Senior managers value innovation, flexibility, mobility and mastery of ICT in young people
Senior managers value innovation, flexibility, mobility and mastery of ICT in young people

By Anna Torres

The study also highlights the main differences between managers over 50 and those under 35. In conclusion, young managers value senior managers' contact networks, experience and market knowledge, whereas more senior managers value the use of ICT, innovation and acceptance of change, flexibility and mobility of younger managers.

A model known as Age HIM (high-involvement management)

The nascent model of collaboration between managers of different ages was christened by lecturer Joan Torrent, director of the UOC Business School, as Age HIM (high-involvement management). This model is characterized by having five highly distinct variables: skills, competitiveness, employability, leadership and change.

The main new feature is the incorporation of the "change" element, thanks to the appearance of ICT and concepts such as flexibility and mobility, entrepreneurship and innovation. In terms of "skills", we value experience, market knowledge and contacts networks. In terms of "competitiveness", factors such as a complementary nature should be taken into account and in the "employability" section, continuous learning is considered necessary for employable people. The fifth element, "leadership", is expressed through values, such as delegation, commitment and problem-solving.

Different perceptions in different generations

The study also analysed the perceptions that senior managers have of young managers and vice versa. Consequently, managers over 50 observed that young managers:

  • work better with more horizontal structures,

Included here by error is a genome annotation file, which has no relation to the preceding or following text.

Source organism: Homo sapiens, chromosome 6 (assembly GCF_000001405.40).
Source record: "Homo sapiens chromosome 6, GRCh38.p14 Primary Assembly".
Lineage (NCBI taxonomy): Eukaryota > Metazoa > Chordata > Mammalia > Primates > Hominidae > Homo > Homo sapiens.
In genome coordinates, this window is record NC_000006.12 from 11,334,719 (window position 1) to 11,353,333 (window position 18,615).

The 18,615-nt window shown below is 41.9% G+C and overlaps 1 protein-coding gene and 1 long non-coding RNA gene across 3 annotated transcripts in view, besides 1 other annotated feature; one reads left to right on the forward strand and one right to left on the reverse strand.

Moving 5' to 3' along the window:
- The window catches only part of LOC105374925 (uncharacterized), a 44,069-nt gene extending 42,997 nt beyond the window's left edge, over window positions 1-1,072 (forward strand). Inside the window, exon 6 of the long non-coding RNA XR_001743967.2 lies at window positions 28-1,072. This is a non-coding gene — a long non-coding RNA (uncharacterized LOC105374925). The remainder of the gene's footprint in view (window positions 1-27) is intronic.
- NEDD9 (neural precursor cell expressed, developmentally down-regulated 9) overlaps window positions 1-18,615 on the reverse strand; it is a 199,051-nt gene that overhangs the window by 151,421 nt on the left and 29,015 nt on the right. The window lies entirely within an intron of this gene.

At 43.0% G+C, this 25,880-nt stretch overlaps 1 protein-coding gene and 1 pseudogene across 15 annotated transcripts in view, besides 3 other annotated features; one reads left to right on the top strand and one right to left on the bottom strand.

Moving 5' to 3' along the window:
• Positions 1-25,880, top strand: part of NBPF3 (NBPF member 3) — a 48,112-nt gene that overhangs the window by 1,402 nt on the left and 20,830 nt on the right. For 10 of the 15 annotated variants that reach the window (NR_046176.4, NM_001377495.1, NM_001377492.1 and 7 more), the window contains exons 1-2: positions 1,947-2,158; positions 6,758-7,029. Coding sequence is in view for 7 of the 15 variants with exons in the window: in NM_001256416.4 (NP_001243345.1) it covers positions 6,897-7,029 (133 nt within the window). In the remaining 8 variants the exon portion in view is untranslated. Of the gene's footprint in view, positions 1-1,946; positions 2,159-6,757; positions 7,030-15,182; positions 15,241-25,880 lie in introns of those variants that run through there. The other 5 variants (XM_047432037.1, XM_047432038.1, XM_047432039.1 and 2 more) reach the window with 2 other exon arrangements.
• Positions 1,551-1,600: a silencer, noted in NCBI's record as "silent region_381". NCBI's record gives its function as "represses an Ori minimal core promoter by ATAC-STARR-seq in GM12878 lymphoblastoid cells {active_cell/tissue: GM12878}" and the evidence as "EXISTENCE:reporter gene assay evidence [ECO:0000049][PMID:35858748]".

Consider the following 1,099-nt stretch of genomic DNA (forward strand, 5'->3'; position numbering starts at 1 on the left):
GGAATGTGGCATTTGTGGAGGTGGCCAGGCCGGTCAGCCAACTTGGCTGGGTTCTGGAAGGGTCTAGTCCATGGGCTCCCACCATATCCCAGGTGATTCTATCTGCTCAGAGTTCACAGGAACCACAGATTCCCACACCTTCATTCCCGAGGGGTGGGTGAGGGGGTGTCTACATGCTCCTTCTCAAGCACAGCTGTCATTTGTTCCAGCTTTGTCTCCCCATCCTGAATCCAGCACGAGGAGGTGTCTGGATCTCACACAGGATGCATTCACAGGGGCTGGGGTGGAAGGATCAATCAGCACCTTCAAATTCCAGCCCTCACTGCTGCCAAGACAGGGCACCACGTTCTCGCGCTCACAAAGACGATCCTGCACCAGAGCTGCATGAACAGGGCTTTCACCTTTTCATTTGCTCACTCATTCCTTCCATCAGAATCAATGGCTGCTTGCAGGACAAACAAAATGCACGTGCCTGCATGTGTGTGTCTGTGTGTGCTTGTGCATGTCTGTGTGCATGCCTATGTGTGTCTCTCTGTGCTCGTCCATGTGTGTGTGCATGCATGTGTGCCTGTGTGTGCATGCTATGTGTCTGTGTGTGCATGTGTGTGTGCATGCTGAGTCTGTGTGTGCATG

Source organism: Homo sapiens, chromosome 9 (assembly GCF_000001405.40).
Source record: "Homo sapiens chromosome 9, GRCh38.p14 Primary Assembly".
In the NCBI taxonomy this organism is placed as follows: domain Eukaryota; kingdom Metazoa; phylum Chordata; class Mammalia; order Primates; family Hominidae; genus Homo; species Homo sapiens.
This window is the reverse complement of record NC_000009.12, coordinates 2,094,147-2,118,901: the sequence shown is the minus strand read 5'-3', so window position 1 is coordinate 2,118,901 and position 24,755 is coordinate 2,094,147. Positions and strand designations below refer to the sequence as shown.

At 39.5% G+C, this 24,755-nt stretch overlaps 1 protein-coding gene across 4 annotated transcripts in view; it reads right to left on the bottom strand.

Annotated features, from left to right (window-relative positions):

• count time based on immediacy,
  • have a different view of the value chain, hierarchy and authority,
  • have a faster contacts flow (despite it being more reduced) thanks to good management of new technologies.

Examples where these differences are observed:

  1. Young managers work no longer than 2-3 years for the same company, as they need to change. Previously, managers would spend most of their professional career with the same organization.
  2. Young managers have a desire to know everything.
  3. The new generations try not to spend all day working and take as little time for lunch as possible.
  4. Senior managers do not spend all their time thinking about what the company gives them. However, young people leave an organization the moment it has nothing to give them.

Despite their differences, both generational groups are interested in opening communication channels between each other for mutual benefit. Senior managers accept that they would improve professionally if they were more flexible, adaptable to change, trained and brave like young managers are, while the latter should listen more to the experience and contacts acquired by more senior managers during their professional careers.

The study

The research was carried out from 10 December 2013 to 16 January 2014 on a sample of 91 people, including AED managers and project supervisors from the UOC Business School. Some 68% of those surveyed were men and 32% were women.

In terms of posts held in the company, 37% of those surveyed were middle management (37.4%) and 30% directors. Around 19.8% consider themselves entrepreneurs and the remaining 12.1% see themselves as employees.

With regard to the size of their company, 26.4% work in companies with 1 to 9 employees; 24.2% with 10 to 50 employees; 15.4% with 51 to 250 employees; 14.3% with 251 to 1,000 employees and 19.8% with more than 1,000 employees.